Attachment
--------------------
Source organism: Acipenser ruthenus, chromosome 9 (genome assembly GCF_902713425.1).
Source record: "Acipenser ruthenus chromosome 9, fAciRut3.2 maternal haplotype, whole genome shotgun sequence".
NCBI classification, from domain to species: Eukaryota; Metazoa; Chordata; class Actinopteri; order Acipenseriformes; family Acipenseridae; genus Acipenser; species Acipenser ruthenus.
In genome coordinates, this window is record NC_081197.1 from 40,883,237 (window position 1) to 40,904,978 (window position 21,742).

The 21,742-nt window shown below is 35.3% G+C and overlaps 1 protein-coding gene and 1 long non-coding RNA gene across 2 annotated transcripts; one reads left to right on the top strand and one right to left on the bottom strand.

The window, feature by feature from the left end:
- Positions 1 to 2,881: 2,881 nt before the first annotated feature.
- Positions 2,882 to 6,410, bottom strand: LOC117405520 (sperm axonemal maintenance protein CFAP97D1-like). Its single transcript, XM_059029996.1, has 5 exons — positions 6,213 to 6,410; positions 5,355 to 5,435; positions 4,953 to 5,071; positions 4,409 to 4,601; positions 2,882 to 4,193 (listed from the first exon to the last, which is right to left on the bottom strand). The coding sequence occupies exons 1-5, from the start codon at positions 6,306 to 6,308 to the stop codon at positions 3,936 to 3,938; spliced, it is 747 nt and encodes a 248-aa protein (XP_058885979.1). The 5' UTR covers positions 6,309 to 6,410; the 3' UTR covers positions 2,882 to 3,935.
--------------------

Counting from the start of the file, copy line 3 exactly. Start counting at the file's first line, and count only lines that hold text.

NCBI classification, from domain to species: Eukaryota; Metazoa; Chordata; class Actinopteri; order Acipenseriformes; family Acipenseridae; genus Acipenser; species Acipenser ruthenus.